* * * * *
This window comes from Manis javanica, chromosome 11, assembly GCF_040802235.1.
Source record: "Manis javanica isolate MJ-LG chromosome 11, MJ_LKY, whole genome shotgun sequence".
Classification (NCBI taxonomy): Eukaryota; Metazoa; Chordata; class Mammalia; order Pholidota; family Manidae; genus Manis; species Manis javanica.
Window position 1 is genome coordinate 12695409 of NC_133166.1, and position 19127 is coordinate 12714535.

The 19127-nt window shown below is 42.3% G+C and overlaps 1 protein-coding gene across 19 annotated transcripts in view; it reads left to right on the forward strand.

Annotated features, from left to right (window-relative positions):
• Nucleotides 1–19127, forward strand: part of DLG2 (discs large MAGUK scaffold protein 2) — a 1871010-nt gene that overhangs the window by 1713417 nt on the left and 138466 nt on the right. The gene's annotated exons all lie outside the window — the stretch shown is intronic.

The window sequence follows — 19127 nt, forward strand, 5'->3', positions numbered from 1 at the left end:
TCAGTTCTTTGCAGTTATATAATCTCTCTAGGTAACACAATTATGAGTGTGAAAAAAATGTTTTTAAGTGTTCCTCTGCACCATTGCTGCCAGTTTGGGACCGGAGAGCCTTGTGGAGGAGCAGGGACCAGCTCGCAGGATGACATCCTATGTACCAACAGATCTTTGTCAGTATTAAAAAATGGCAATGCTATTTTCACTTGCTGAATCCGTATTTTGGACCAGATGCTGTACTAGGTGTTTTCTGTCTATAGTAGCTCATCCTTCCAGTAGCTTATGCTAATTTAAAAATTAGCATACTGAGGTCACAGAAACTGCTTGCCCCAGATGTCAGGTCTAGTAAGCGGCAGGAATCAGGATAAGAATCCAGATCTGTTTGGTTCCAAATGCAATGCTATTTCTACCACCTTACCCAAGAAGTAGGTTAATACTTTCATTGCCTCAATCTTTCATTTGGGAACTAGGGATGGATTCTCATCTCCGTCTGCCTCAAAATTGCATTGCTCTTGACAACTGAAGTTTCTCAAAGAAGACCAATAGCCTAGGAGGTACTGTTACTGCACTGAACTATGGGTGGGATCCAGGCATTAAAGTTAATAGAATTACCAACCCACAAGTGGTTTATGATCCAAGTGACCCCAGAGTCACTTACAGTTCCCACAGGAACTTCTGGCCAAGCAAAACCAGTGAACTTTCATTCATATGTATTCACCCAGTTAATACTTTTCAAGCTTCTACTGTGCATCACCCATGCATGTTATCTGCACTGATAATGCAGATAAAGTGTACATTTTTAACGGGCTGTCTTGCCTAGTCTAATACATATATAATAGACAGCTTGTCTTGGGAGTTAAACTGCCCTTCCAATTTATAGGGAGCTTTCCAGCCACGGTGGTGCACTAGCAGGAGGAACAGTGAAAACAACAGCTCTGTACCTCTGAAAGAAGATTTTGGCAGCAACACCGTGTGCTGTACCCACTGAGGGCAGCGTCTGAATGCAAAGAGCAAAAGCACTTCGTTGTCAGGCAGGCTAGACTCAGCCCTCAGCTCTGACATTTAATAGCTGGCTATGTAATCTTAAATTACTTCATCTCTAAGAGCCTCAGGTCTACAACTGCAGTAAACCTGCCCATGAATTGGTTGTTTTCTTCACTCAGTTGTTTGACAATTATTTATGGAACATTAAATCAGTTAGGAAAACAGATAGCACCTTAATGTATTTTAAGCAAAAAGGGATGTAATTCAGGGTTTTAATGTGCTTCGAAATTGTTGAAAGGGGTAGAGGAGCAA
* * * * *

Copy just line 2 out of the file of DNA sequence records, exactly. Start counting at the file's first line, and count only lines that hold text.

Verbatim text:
Source record: "Manis javanica isolate MJ-LG chromosome 11, MJ_LKY, whole genome shotgun sequence".